Leaders of the Shi’ite Islamic Movement of Nigeria (IMN) have given more insights into the death toll from the sect’s clash with soldiers in Kaduna State last weekend.
The violence erupted when the Shi’ites, during a procession in Zaria, reportedly attempted to assassinate the Chief of Army Staff, Lt.-Gen. Tukur Buratai. The soldiers said that they used minimum force to disperse the crowd.
In a petition they sent to President Muhammadu Buhari on Wednesday, the group claimed that soldiers who led the attack on its procession killed about 1,000 of its adherents between Saturday last week and yesterday.
The movement also sent copies of the petition to Buratai, the National Human Rights Commission (NHRC) and the Open Society Initiative of West Africa (OSIWA).
The IMN protem spokesman, Mallam Abdul-Mumin Giwa, who signed the statement on behalf of the organisation, alleged that there have been several attempts by the soldiers to cover up the “increasing level of casualties” since the conflict began.
Giwa told journalists in Abuja yesterday that soldiers have been taking away corpses to unknown destinations, fuelling fears that ‘’many of our people may have been buried in mass graves in certain places.’’
The group also claimed that the home of their leader, Sheikh El-Zakzaky, had been razed, their mosque, Hussainiyah Baqiyatullah, reduced to rubble, while countless numbers of their members have been displaced, arrested or killed.
Against this backdrop, the IMN made eight immediate demands on the Federal Government but did not indicate what it would do if they are not met. The demands are:
*Immediate and unconditional release of El-Zakzaky, who the military says is in protective custody with his wife;
*Release of all their members in the custody of the Police and the Army;
*Cessation of the molestation of their members who should be allowed to be met by the International Red Cross;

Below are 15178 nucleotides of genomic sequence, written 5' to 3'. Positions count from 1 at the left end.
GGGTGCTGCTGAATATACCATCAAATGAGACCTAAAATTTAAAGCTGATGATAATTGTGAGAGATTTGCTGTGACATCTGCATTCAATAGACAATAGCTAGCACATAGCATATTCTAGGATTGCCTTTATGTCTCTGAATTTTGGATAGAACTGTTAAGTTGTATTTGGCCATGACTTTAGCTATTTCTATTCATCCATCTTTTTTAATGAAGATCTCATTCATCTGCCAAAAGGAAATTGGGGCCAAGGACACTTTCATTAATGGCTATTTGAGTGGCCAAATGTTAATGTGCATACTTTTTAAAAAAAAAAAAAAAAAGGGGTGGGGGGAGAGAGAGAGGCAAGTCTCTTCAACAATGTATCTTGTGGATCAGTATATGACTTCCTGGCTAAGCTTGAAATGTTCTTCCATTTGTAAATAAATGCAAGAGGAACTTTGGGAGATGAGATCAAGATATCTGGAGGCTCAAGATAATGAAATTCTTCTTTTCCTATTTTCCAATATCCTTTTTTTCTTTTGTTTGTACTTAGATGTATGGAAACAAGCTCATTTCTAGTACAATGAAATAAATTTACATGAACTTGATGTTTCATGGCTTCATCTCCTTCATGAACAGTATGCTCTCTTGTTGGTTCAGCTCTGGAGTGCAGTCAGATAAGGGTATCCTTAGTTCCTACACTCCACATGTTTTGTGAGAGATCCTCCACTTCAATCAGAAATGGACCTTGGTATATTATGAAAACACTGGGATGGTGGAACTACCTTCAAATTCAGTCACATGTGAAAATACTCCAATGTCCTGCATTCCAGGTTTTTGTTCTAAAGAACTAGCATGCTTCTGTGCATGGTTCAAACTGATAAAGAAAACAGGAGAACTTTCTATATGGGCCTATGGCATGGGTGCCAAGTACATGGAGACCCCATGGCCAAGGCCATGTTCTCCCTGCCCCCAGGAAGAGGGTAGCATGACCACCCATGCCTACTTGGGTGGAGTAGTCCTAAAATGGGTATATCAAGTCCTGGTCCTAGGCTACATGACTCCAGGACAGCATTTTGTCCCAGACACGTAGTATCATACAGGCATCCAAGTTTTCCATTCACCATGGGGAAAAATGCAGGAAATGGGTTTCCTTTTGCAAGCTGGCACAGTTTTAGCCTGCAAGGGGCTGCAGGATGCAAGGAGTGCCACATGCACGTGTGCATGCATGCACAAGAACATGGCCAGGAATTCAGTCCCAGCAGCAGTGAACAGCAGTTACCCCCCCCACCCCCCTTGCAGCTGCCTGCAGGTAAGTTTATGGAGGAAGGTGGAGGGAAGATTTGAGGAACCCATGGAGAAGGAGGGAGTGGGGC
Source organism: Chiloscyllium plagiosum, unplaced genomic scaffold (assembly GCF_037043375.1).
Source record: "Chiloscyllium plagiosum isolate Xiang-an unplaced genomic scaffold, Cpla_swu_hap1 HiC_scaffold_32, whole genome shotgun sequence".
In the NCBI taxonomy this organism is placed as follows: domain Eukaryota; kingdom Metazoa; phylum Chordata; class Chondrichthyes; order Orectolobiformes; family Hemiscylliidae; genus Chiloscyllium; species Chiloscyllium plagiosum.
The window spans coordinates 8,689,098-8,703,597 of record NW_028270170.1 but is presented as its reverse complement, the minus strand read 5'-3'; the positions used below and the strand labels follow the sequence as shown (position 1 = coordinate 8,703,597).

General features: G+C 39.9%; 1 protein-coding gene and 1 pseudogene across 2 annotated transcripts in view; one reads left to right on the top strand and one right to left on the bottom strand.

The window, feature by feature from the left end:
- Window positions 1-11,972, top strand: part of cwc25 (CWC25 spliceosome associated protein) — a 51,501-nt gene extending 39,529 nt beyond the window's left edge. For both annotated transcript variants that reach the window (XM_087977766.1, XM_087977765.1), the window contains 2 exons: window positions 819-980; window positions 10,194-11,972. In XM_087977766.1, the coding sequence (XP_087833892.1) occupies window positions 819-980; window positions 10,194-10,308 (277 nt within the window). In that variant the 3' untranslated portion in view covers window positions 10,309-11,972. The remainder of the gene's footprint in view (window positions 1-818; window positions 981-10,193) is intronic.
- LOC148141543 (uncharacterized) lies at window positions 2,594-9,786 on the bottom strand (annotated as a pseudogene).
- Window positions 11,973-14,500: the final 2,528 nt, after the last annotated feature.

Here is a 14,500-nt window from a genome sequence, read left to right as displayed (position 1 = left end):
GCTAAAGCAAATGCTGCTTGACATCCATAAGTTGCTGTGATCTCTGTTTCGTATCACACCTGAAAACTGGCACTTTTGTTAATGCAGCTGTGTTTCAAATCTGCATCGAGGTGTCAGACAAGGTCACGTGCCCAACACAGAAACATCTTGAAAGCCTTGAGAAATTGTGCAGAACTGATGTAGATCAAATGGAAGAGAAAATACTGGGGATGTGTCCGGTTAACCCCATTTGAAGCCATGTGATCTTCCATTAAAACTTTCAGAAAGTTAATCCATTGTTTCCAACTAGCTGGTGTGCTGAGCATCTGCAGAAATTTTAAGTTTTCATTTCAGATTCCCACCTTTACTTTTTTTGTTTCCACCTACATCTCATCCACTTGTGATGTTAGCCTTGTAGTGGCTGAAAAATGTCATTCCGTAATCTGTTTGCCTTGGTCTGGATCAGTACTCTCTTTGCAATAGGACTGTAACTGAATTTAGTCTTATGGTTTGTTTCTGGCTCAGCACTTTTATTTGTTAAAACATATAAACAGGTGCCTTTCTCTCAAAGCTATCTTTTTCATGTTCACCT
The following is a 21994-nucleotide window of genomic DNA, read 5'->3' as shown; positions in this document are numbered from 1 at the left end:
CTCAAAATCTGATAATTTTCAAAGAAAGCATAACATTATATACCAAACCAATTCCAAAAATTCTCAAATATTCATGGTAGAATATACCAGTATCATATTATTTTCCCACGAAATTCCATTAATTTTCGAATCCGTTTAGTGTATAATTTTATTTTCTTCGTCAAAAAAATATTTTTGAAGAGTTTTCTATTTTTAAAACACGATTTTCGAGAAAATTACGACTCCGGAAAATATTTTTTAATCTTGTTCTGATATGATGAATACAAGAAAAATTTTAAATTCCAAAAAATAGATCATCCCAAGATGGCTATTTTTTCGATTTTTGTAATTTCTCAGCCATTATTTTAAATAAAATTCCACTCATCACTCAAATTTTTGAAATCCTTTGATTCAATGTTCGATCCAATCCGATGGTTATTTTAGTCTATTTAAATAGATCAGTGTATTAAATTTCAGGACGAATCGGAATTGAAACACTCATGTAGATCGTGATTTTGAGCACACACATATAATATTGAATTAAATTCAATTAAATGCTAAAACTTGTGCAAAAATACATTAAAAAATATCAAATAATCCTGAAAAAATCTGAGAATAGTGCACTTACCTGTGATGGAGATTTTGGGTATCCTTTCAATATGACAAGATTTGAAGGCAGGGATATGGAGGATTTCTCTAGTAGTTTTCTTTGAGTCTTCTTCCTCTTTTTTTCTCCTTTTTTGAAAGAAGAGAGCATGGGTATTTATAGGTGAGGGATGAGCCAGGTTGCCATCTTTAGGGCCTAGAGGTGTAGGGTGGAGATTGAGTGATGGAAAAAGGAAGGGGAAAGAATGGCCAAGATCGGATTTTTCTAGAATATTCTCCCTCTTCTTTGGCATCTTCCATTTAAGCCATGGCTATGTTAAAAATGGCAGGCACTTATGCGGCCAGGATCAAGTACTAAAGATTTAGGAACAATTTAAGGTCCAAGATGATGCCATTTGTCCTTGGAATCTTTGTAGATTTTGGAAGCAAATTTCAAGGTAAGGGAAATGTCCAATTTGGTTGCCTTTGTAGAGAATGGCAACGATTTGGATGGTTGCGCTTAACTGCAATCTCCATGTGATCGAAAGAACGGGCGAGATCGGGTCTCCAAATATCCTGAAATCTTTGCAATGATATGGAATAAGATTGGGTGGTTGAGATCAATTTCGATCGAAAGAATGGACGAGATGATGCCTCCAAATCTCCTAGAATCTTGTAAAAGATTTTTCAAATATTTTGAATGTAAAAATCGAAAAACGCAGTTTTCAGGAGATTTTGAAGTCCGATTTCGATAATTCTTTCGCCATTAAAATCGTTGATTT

*Release of the corpses of all those killed;
*Payment of full compensation for all property destroyed, and
*Payment of “diyyah” (compensation for families of victims).
Receiving the petition of the IMN in the presence of local investigators from the Amnesty International and the Human Rights Watch, Prof. Chidi Odinkalu of OSIWA indicated that it is not the death toll from the crisis that matters now, but the need to hear from the survivors what happened.
Meanwhile, the United States Ambassador to Nigeria, James Entwistle, has expressed the US government’s deep concern over reports of violent clashes during the past several days between the Nigerian Army and the Shi’ite group in Zaria, Kaduna State.
He said that while the details of the incidents that began on December 12 remain unclear, “we are dismayed to learn of multiple civilian deaths. It is essential that all sides refrain from actions that further destabilise the situation.”
Also yesterday, the Senate, after over one hour closed-door session on the clash, resolved to investigate the remote and immediate causes of the unfortunate incident.
The Upper House therefore set up an Ad-hoc Committee to probe the clash. The committee is headed by the Chairman of the Senate Committee on Defence, Ahmed Lawan, with members drawn from the committees on Defence, Intelligence and National Security, the Judiciary, Army, Police Affairs, Internal Affairs and Foreign Affairs.
Similarly, the Catholic Bishop of Sokoto and Founder, The Kukah Centre, Matthew Hassan Kukah, has appealed to both parties to sheathe their swords. He asked the Federal Government to act fast to prevent the violence from escalating.
Kukah spoke on Wednesday at the inaugural forum on Religion and Social Transformation in sub-Saharan Africa, organised by The Kukah Centre in partnership with the Department of Intercultural Theology, DePaul University, USA.
Bishop Kukah observed that religion is not responsible for violence although people stand on its platform to perpetrate it.
Originally published on authorityngr.com